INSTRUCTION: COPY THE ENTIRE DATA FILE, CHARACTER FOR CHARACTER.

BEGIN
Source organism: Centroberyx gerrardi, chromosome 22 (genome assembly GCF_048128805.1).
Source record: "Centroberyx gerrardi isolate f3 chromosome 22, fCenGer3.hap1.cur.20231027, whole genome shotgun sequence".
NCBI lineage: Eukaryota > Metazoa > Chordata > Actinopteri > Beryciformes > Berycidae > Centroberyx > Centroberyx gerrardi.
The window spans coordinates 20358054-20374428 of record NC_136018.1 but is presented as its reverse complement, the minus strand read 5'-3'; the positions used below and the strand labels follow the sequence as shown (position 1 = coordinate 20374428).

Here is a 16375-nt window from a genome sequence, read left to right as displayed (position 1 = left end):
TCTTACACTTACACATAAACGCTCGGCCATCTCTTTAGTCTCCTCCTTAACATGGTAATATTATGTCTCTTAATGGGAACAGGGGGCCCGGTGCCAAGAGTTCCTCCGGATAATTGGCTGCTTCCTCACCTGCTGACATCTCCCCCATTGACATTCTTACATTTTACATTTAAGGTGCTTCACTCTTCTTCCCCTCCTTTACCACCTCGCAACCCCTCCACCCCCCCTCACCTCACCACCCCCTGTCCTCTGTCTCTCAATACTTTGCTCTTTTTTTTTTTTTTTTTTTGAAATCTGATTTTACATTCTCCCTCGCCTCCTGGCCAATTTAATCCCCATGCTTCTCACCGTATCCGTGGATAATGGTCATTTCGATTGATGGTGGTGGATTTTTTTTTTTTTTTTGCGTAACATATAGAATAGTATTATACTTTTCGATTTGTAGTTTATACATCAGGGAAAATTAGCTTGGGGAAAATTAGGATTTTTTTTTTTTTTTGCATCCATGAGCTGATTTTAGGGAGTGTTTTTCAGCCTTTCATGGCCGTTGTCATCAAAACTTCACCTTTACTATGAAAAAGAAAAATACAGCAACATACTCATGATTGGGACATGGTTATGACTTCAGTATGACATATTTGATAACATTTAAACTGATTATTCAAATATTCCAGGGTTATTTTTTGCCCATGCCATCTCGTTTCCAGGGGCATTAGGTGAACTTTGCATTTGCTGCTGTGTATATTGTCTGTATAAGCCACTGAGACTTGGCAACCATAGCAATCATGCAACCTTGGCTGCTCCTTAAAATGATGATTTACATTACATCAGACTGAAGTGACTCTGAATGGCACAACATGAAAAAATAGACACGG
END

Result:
Source organism: Centroberyx gerrardi, chromosome 22 (genome assembly GCF_048128805.1).
Source record: "Centroberyx gerrardi isolate f3 chromosome 22, fCenGer3.hap1.cur.20231027, whole genome shotgun sequence".
NCBI lineage: Eukaryota > Metazoa > Chordata > Actinopteri > Beryciformes > Berycidae > Centroberyx > Centroberyx gerrardi.
The window spans coordinates 20358054-20374428 of record NC_136018.1 but is presented as its reverse complement, the minus strand read 5'-3'; the positions used below and the strand labels follow the sequence as shown (position 1 = coordinate 20374428).

Here is a 16375-nt window from a genome sequence, read left to right as displayed (position 1 = left end):
TCTTACACTTACACATAAACGCTCGGCCATCTCTTTAGTCTCCTCCTTAACATGGTAATATTATGTCTCTTAATGGGAACAGGGGGCCCGGTGCCAAGAGTTCCTCCGGATAATTGGCTGCTTCCTCACCTGCTGACATCTCCCCCATTGACATTCTTACATTTTACATTTAAGGTGCTTCACTCTTCTTCCCCTCCTTTACCACCTCGCAACCCCTCCACCCCCCCTCACCTCACCACCCCCTGTCCTCTGTCTCTCAATACTTTGCTCTTTTTTTTTTTTTTTTTTTGAAATCTGATTTTACATTCTCCCTCGCCTCCTGGCCAATTTAATCCCCATGCTTCTCACCGTATCCGTGGATAATGGTCATTTCGATTGATGGTGGTGGATTTTTTTTTTTTTTTTGCGTAACATATAGAATAGTATTATACTTTTCGATTTGTAGTTTATACATCAGGGAAAATTAGCTTGGGGAAAATTAGGATTTTTTTTTTTTTTTGCATCCATGAGCTGATTTTAGGGAGTGTTTTTCAGCCTTTCATGGCCGTTGTCATCAAAACTTCACCTTTACTATGAAAAAGAAAAATACAGCAACATACTCATGATTGGGACATGGTTATGACTTCAGTATGACATATTTGATAACATTTAAACTGATTATTCAAATATTCCAGGGTTATTTTTTGCCCATGCCATCTCGTTTCCAGGGGCATTAGGTGAACTTTGCATTTGCTGCTGTGTATATTGTCTGTATAAGCCACTGAGACTTGGCAACCATAGCAATCATGCAACCTTGGCTGCTCCTTAAAATGATGATTTACATTACATCAGACTGAAGTGACTCTGAATGGCACAACATGAAAAAATAGACACGG